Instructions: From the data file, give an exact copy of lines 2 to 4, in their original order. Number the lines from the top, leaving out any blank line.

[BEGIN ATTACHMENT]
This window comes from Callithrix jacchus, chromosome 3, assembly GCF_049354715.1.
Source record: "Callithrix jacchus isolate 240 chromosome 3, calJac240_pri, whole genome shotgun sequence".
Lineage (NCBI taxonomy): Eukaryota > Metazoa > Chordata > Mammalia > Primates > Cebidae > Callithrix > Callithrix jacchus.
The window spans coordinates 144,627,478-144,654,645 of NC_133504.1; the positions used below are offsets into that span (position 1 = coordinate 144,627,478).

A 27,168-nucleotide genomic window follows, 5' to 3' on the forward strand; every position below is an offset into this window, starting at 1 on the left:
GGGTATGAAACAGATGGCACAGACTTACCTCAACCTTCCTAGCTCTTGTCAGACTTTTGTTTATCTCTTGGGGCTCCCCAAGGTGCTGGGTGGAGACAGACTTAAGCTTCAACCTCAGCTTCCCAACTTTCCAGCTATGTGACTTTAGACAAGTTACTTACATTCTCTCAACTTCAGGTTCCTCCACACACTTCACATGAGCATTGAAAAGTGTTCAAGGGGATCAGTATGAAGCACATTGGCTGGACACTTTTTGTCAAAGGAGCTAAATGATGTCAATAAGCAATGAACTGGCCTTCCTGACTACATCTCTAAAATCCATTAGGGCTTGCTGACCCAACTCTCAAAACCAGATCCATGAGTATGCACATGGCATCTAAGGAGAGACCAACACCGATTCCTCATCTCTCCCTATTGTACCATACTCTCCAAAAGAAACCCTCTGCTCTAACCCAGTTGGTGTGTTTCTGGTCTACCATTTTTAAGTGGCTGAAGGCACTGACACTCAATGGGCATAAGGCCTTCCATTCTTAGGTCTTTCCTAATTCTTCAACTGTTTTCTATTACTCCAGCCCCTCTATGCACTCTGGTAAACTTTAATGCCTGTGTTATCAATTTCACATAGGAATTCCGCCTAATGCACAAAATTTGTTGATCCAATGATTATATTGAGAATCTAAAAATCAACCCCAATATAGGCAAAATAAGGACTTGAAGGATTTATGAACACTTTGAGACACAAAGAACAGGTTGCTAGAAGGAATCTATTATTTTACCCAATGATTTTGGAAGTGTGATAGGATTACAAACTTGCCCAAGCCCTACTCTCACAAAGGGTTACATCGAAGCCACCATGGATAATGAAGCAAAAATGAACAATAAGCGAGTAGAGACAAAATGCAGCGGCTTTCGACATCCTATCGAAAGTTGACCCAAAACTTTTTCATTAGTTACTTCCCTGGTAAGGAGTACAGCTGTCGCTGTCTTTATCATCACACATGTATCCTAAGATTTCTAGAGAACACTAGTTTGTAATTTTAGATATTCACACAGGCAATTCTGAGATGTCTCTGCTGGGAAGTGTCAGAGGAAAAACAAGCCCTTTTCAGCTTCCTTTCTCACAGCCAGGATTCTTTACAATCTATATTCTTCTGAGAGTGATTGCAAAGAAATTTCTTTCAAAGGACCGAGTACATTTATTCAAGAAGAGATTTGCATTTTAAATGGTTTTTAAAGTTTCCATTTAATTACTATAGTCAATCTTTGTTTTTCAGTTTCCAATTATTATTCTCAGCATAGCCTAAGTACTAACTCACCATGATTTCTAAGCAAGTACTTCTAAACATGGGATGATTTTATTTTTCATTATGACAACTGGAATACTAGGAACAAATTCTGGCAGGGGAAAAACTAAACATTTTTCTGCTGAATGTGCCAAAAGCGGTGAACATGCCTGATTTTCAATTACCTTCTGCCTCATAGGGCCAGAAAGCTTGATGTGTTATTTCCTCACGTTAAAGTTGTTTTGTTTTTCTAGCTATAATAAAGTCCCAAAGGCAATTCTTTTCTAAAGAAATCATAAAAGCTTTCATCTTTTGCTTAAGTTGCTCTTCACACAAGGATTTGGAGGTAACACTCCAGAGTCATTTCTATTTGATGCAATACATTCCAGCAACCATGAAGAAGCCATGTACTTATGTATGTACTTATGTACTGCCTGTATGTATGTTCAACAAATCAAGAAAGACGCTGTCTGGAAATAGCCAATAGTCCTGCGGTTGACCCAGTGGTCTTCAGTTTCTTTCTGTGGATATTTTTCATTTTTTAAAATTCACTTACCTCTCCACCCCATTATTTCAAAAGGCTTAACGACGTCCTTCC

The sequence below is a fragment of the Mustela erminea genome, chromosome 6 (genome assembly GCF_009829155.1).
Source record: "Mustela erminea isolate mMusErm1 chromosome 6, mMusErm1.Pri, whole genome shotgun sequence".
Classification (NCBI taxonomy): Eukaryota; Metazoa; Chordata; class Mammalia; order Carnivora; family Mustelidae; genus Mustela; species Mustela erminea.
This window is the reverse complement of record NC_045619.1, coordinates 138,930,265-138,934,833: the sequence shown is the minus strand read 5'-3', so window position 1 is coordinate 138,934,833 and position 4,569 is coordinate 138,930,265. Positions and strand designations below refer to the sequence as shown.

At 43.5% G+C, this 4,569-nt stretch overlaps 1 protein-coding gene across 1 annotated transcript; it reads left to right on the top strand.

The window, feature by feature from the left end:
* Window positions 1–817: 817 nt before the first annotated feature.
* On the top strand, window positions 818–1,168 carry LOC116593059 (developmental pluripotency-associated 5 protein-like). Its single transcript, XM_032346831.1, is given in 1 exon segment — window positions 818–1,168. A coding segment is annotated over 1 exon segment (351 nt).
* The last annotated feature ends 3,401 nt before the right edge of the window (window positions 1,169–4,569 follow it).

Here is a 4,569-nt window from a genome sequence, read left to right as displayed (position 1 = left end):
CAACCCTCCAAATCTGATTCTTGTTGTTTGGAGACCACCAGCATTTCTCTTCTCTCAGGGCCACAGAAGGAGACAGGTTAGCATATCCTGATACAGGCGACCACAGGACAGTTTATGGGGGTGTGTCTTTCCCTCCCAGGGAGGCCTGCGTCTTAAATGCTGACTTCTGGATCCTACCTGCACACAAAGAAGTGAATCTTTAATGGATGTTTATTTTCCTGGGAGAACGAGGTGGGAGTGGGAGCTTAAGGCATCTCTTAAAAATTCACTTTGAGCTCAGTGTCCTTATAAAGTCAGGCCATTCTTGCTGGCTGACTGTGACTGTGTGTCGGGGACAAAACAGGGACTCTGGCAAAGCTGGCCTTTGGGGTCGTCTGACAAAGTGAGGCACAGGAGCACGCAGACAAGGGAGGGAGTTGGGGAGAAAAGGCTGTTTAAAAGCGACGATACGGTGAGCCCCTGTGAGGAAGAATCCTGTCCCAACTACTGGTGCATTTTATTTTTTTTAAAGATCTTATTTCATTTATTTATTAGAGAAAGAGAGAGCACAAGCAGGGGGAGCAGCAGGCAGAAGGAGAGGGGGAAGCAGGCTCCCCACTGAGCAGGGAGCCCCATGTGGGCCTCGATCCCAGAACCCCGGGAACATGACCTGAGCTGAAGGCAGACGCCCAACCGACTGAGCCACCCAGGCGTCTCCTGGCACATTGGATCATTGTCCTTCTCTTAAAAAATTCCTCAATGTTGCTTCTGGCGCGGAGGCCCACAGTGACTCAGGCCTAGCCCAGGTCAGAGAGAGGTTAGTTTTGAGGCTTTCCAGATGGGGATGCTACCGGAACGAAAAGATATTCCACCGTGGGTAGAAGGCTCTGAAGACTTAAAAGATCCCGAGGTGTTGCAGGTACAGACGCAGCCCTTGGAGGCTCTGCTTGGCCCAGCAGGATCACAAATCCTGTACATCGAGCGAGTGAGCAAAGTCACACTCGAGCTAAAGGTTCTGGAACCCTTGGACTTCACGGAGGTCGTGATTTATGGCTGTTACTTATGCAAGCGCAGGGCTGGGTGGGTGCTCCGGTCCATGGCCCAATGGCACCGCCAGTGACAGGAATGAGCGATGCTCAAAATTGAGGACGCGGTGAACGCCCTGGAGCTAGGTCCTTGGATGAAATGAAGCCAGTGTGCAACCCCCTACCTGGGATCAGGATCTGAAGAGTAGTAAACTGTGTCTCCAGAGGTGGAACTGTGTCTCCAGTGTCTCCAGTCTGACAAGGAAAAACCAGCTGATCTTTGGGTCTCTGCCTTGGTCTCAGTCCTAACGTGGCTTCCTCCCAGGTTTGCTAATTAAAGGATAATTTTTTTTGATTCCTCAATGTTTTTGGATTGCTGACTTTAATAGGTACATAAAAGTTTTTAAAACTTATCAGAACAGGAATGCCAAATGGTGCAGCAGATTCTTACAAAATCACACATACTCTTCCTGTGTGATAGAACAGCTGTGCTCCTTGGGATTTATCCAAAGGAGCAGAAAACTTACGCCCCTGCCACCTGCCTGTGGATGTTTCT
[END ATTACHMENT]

Source record: "Callithrix jacchus isolate 240 chromosome 3, calJac240_pri, whole genome shotgun sequence".
Lineage (NCBI taxonomy): Eukaryota > Metazoa > Chordata > Mammalia > Primates > Cebidae > Callithrix > Callithrix jacchus.
The window spans coordinates 144,627,478-144,654,645 of NC_133504.1; the positions used below are offsets into that span (position 1 = coordinate 144,627,478).